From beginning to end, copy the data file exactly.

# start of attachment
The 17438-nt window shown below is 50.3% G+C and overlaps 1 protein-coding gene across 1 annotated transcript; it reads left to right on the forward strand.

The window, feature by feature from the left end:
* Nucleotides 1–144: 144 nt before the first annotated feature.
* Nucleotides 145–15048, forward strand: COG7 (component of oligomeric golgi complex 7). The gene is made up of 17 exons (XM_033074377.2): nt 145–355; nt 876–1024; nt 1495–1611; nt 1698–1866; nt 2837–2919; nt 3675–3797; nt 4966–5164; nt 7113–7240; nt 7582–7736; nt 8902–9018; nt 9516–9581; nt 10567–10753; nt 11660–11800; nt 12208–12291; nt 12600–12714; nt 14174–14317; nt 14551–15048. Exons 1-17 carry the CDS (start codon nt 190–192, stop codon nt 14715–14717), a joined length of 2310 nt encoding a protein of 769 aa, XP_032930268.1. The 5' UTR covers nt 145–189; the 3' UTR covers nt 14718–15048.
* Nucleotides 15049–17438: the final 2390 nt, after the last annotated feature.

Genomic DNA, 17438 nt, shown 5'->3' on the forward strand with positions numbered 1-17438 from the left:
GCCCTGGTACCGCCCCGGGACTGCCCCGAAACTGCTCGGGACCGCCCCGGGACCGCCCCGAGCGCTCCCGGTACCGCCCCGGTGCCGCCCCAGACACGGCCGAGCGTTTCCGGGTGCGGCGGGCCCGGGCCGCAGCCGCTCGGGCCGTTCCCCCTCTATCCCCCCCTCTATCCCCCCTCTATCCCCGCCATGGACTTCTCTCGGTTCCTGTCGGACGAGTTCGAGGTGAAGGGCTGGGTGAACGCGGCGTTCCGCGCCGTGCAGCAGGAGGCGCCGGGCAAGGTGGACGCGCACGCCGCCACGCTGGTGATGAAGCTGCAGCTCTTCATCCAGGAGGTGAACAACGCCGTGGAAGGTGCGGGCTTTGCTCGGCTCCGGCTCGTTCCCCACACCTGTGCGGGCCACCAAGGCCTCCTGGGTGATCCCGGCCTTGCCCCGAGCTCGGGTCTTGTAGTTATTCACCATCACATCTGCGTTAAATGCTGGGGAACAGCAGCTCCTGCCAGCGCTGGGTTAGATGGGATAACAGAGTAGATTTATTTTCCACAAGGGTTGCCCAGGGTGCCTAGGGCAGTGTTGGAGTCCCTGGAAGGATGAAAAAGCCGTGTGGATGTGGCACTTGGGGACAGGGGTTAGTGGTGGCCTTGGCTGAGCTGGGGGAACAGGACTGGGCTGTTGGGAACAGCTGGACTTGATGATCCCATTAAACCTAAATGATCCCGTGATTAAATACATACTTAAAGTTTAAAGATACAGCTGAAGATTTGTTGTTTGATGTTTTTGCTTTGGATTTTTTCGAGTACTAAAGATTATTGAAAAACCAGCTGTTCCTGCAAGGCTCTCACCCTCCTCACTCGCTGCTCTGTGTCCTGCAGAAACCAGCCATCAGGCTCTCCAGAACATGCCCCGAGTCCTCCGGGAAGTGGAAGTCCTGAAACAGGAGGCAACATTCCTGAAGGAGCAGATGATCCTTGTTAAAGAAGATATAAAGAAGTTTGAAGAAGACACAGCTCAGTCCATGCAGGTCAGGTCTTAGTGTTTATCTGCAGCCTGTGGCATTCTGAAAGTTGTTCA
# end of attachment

The 17438-nt window shown below is 50.3% G+C and overlaps 1 protein-coding gene across 1 annotated transcript; it reads left to right on the forward strand.

The window, feature by feature from the left end:
* Nucleotides 1–144: 144 nt before the first annotated feature.
* Nucleotides 145–15048, forward strand: COG7 (component of oligomeric golgi complex 7). The gene is made up of 17 exons (XM_033074377.2): nt 145–355; nt 876–1024; nt 1495–1611; nt 1698–1866; nt 2837–2919; nt 3675–3797; nt 4966–5164; nt 7113–7240; nt 7582–7736; nt 8902–9018; nt 9516–9581; nt 10567–10753; nt 11660–11800; nt 12208–12291; nt 12600–12714; nt 14174–14317; nt 14551–15048. Exons 1-17 carry the CDS (start codon nt 190–192, stop codon nt 14715–14717), a joined length of 2310 nt encoding a protein of 769 aa, XP_032930268.1. The 5' UTR covers nt 145–189; the 3' UTR covers nt 14718–15048.
* Nucleotides 15049–17438: the final 2390 nt, after the last annotated feature.

Genomic DNA, 17438 nt, shown 5'->3' on the forward strand with positions numbered 1-17438 from the left:
GCCCTGGTACCGCCCCGGGACTGCCCCGAAACTGCTCGGGACCGCCCCGGGACCGCCCCGAGCGCTCCCGGTACCGCCCCGGTGCCGCCCCAGACACGGCCGAGCGTTTCCGGGTGCGGCGGGCCCGGGCCGCAGCCGCTCGGGCCGTTCCCCCTCTATCCCCCCCTCTATCCCCCCTCTATCCCCGCCATGGACTTCTCTCGGTTCCTGTCGGACGAGTTCGAGGTGAAGGGCTGGGTGAACGCGGCGTTCCGCGCCGTGCAGCAGGAGGCGCCGGGCAAGGTGGACGCGCACGCCGCCACGCTGGTGATGAAGCTGCAGCTCTTCATCCAGGAGGTGAACAACGCCGTGGAAGGTGCGGGCTTTGCTCGGCTCCGGCTCGTTCCCCACACCTGTGCGGGCCACCAAGGCCTCCTGGGTGATCCCGGCCTTGCCCCGAGCTCGGGTCTTGTAGTTATTCACCATCACATCTGCGTTAAATGCTGGGGAACAGCAGCTCCTGCCAGCGCTGGGTTAGATGGGATAACAGAGTAGATTTATTTTCCACAAGGGTTGCCCAGGGTGCCTAGGGCAGTGTTGGAGTCCCTGGAAGGATGAAAAAGCCGTGTGGATGTGGCACTTGGGGACAGGGGTTAGTGGTGGCCTTGGCTGAGCTGGGGGAACAGGACTGGGCTGTTGGGAACAGCTGGACTTGATGATCCCATTAAACCTAAATGATCCCGTGATTAAATACATACTTAAAGTTTAAAGATACAGCTGAAGATTTGTTGTTTGATGTTTTTGCTTTGGATTTTTTCGAGTACTAAAGATTATTGAAAAACCAGCTGTTCCTGCAAGGCTCTCACCCTCCTCACTCGCTGCTCTGTGTCCTGCAGAAACCAGCCATCAGGCTCTCCAGAACATGCCCCGAGTCCTCCGGGAAGTGGAAGTCCTGAAACAGGAGGCAACATTCCTGAAGGAGCAGATGATCCTTGTTAAAGAAGATATAAAGAAGTTTGAAGAAGACACAGCTCAGTCCATGCAGGTCAGGTCTTAGTGTTTATCTGCAGCCTGTGGCATTCTGAAAGTTGTTCA